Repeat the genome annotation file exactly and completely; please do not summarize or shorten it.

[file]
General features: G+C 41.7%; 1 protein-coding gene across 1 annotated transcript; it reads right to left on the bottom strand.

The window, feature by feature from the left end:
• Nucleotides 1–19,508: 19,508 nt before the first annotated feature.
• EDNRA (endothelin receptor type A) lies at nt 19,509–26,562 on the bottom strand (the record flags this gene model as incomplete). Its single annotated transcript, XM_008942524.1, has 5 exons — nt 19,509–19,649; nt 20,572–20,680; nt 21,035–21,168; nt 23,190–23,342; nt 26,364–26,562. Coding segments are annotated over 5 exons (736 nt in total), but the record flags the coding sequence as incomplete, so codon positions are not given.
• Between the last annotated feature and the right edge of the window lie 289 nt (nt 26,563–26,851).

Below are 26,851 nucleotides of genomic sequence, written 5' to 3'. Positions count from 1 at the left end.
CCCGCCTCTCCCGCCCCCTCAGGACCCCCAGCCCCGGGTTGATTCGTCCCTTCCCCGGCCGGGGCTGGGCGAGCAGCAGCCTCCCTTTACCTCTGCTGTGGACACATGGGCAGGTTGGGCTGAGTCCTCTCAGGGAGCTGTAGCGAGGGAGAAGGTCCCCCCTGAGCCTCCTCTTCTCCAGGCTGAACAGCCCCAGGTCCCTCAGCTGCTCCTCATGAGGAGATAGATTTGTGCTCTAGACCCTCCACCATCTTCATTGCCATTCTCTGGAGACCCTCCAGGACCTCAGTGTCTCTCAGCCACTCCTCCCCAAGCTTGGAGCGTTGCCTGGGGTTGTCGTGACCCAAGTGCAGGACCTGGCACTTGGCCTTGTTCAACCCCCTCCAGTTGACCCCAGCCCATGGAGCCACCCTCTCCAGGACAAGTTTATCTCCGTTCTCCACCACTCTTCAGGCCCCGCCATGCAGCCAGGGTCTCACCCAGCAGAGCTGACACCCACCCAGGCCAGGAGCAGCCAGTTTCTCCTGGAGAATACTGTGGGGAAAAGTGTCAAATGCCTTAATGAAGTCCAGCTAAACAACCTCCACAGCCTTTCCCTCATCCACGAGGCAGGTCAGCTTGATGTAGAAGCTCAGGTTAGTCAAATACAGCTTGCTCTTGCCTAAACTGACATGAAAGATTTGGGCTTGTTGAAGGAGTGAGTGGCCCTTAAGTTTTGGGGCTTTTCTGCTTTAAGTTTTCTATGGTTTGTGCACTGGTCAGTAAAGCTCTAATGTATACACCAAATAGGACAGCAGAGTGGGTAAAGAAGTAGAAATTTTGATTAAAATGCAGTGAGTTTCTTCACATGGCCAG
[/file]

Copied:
General features: G+C 41.7%; 1 protein-coding gene across 1 annotated transcript; it reads right to left on the bottom strand.

The window, feature by feature from the left end:
• Nucleotides 1–19,508: 19,508 nt before the first annotated feature.
• EDNRA (endothelin receptor type A) lies at nt 19,509–26,562 on the bottom strand (the record flags this gene model as incomplete). Its single annotated transcript, XM_008942524.1, has 5 exons — nt 19,509–19,649; nt 20,572–20,680; nt 21,035–21,168; nt 23,190–23,342; nt 26,364–26,562. Coding segments are annotated over 5 exons (736 nt in total), but the record flags the coding sequence as incomplete, so codon positions are not given.
• Between the last annotated feature and the right edge of the window lie 289 nt (nt 26,563–26,851).

Below are 26,851 nucleotides of genomic sequence, written 5' to 3'. Positions count from 1 at the left end.
CCCGCCTCTCCCGCCCCCTCAGGACCCCCAGCCCCGGGTTGATTCGTCCCTTCCCCGGCCGGGGCTGGGCGAGCAGCAGCCTCCCTTTACCTCTGCTGTGGACACATGGGCAGGTTGGGCTGAGTCCTCTCAGGGAGCTGTAGCGAGGGAGAAGGTCCCCCCTGAGCCTCCTCTTCTCCAGGCTGAACAGCCCCAGGTCCCTCAGCTGCTCCTCATGAGGAGATAGATTTGTGCTCTAGACCCTCCACCATCTTCATTGCCATTCTCTGGAGACCCTCCAGGACCTCAGTGTCTCTCAGCCACTCCTCCCCAAGCTTGGAGCGTTGCCTGGGGTTGTCGTGACCCAAGTGCAGGACCTGGCACTTGGCCTTGTTCAACCCCCTCCAGTTGACCCCAGCCCATGGAGCCACCCTCTCCAGGACAAGTTTATCTCCGTTCTCCACCACTCTTCAGGCCCCGCCATGCAGCCAGGGTCTCACCCAGCAGAGCTGACACCCACCCAGGCCAGGAGCAGCCAGTTTCTCCTGGAGAATACTGTGGGGAAAAGTGTCAAATGCCTTAATGAAGTCCAGCTAAACAACCTCCACAGCCTTTCCCTCATCCACGAGGCAGGTCAGCTTGATGTAGAAGCTCAGGTTAGTCAAATACAGCTTGCTCTTGCCTAAACTGACATGAAAGATTTGGGCTTGTTGAAGGAGTGAGTGGCCCTTAAGTTTTGGGGCTTTTCTGCTTTAAGTTTTCTATGGTTTGTGCACTGGTCAGTAAAGCTCTAATGTATACACCAAATAGGACAGCAGAGTGGGTAAAGAAGTAGAAATTTTGATTAAAATGCAGTGAGTTTCTTCACATGGCCAG